Basarir H, Brockbank J, Knight C, Wolowacz S. The inclusion of the utility values for carers and family members in HTAs: a case study of recent NICE appraisals in the UK. Poster presented at the ISPOR 24th Annual International Meeting; May 22, 2019. New Orleans, LA.


OBJECTIVES: The inclusion of utility values for carers and family members in economic evaluations is encouraged but not enforced by some health technology assessment agencies. The National Institute for Health and Care Excellence (NICE) in the UK promotes the inclusion of “all direct health effects for patients or, when relevant, carers” in its methods guide. This study assessed the extent to which utility values for carers and family members have been included in the recent health technology assessment appraisals (HTA) and highly specialised technology (HST) evaluations by NICE, published within the calendar year 2018.

METHODS: The Technology Appraisal Guidance of the HTAs and HSTs completed and published by NICE in 2018 were reviewed. The methods for estimation of carer and/or family member utility weights, whether they were included in the base case or as part of a scenario analysis, their impact on the incremental cost-effectiveness ratio (where reported), and comments by the evidence review group (ERG) and the appraisal committee (AC) were reviewed.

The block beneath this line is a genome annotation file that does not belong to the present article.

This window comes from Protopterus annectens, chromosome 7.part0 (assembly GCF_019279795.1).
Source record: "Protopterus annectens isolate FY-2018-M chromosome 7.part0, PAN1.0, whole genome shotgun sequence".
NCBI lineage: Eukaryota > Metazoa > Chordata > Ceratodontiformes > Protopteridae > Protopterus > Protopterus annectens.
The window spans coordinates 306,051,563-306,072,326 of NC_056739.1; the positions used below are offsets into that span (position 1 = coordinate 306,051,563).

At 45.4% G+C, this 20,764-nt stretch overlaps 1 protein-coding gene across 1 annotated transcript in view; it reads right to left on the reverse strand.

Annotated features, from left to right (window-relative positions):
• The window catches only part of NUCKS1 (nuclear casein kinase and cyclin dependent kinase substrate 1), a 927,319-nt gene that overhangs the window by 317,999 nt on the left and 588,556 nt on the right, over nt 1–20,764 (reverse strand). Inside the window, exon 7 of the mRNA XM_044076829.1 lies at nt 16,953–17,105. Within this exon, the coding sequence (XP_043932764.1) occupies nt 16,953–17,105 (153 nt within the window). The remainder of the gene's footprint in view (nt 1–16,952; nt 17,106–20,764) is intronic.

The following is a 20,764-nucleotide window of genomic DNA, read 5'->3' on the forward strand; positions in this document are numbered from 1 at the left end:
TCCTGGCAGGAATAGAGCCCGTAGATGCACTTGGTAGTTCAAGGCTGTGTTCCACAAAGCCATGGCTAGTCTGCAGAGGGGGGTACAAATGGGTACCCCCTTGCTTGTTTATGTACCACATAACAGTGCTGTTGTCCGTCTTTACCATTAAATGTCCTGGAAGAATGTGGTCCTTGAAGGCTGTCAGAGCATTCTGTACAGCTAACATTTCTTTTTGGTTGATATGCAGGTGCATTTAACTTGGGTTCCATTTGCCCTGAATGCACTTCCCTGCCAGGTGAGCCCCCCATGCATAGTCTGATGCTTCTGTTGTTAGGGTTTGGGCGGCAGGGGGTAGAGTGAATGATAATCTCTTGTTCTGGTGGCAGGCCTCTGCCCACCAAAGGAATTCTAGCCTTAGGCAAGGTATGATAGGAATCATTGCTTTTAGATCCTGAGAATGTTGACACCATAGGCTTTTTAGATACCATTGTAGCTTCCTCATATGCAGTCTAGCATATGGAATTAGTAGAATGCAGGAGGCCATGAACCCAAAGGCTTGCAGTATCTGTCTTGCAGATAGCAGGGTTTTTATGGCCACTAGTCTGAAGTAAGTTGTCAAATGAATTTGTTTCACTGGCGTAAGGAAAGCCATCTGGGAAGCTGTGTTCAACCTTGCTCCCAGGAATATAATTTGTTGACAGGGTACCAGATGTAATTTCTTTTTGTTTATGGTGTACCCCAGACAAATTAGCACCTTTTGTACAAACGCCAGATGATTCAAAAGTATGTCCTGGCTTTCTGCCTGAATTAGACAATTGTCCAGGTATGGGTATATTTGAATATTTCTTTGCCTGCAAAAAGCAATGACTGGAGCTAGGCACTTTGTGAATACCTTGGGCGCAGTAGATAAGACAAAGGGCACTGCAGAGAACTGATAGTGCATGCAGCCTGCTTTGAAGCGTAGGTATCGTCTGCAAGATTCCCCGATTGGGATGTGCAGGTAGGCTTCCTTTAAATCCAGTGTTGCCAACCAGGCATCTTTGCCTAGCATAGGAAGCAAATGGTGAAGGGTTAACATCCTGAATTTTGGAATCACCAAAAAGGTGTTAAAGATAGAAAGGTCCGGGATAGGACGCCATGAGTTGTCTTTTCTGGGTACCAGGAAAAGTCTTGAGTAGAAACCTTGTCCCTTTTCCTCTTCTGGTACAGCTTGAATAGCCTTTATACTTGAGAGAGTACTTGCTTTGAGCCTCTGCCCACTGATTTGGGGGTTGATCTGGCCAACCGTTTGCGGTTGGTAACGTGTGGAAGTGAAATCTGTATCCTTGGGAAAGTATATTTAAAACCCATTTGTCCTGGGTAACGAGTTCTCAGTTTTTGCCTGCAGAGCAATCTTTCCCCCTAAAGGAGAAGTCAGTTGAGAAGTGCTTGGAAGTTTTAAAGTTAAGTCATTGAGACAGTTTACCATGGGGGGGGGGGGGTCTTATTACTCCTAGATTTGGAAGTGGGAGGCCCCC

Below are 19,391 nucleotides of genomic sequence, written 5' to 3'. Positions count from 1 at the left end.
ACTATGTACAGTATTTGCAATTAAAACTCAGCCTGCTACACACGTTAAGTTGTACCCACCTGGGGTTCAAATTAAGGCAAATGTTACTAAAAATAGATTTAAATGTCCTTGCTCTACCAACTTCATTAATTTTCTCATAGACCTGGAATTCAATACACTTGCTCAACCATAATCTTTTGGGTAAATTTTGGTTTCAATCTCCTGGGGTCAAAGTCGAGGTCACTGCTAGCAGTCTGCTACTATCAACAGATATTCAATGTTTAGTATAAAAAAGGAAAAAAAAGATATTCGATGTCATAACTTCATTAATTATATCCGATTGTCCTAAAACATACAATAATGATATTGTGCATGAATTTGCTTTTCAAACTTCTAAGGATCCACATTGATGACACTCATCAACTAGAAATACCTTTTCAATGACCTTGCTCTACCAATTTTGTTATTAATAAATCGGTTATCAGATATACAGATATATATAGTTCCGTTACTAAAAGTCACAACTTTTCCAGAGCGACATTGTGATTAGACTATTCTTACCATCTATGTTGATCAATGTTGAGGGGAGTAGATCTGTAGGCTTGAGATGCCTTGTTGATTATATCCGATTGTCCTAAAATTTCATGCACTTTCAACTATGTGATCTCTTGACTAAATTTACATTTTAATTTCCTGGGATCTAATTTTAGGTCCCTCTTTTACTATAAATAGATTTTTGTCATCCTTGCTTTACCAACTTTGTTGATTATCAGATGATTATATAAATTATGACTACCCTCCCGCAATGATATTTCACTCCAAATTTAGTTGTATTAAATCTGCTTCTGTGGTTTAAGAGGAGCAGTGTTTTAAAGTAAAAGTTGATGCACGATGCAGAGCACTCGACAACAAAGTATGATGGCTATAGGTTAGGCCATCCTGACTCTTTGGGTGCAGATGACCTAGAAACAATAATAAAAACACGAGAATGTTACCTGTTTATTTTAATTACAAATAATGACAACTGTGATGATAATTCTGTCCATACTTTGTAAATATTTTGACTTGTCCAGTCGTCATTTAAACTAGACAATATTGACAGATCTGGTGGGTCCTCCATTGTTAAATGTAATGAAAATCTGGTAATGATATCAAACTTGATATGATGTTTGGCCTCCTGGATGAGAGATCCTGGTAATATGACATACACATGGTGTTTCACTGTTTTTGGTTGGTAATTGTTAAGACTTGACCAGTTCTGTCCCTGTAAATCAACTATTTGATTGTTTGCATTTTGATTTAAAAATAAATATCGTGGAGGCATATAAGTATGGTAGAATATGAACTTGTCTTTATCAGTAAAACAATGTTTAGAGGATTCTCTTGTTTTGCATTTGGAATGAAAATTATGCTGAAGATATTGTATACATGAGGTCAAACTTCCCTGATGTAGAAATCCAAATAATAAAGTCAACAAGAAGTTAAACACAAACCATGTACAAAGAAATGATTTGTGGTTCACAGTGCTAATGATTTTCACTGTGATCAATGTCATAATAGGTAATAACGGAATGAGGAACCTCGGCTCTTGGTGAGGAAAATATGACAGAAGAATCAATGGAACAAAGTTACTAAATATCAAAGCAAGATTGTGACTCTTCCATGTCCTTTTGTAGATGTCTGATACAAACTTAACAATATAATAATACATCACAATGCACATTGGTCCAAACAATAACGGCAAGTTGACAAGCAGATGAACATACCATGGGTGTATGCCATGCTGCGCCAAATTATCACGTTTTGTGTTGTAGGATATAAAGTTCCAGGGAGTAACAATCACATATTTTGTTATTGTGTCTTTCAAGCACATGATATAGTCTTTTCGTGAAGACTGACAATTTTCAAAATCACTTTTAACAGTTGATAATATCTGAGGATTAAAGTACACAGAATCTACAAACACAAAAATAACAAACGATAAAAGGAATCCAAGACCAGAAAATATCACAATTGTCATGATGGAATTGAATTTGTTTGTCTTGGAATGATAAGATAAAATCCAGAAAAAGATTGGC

RESULTS: Of the 58 completed appraisals (56 HTAs and 2 HSTs), 2 included carer utility values and 1 included family member utility values in the economic evaluation. All 3 appraisals included utility values for the carer and/or family member as part of the analysis conducted from a payer perspective. In 2 of the 55 appraisals that did not include carer and/or family member utilities, the ERG and/or AC explicitly stated their preference for their inclusion.

CONCLUSIONS: Although the inclusion of carer and family member utility values is encouraged by some HTA authorities such as NICE, the evidence in recent submissions appraisals suggests that there is still a lag in the practice for their inclusion in economic evaluations submitted for reimbursement. Therefore, it is likely that most appraisals fail to capture all benefits of the treatments being evaluated.

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